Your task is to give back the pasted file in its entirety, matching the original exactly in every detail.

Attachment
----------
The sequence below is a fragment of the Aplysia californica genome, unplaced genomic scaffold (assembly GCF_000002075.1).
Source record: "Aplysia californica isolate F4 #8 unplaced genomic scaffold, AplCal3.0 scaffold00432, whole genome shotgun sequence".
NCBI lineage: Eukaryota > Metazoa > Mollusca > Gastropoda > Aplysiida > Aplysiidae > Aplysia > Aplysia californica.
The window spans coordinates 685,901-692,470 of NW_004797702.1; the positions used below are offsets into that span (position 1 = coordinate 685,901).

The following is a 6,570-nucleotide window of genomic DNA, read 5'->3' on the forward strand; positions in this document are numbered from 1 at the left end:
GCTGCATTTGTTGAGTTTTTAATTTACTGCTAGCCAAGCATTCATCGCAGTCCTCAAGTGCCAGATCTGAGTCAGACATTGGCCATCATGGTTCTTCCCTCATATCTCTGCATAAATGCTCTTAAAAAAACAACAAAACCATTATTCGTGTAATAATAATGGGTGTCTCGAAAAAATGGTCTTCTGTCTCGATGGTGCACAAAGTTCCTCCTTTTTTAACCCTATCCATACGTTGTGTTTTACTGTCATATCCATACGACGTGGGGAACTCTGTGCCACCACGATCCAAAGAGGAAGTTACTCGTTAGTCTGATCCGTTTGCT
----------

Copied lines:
The sequence below is a fragment of the Aplysia californica genome, unplaced genomic scaffold (assembly GCF_000002075.1).
Source record: "Aplysia californica isolate F4 #8 unplaced genomic scaffold, AplCal3.0 scaffold00432, whole genome shotgun sequence".
NCBI lineage: Eukaryota > Metazoa > Mollusca > Gastropoda > Aplysiida > Aplysiidae > Aplysia > Aplysia californica.
The window spans coordinates 685,901-692,470 of NW_004797702.1; the positions used below are offsets into that span (position 1 = coordinate 685,901).

The following is a 6,570-nucleotide window of genomic DNA, read 5'->3' on the forward strand; positions in this document are numbered from 1 at the left end:
GCTGCATTTGTTGAGTTTTTAATTTACTGCTAGCCAAGCATTCATCGCAGTCCTCAAGTGCCAGATCTGAGTCAGACATTGGCCATCATGGTTCTTCCCTCATATCTCTGCATAAATGCTCTTAAAAAAACAACAAAACCATTATTCGTGTAATAATAATGGGTGTCTCGAAAAAATGGTCTTCTGTCTCGATGGTGCACAAAGTTCCTCCTTTTTTAACCCTATCCATACGTTGTGTTTTACTGTCATATCCATACGACGTGGGGAACTCTGTGCCACCACGATCCAAAGAGGAAGTTACTCGTTAGTCTGATCCGTTTGCT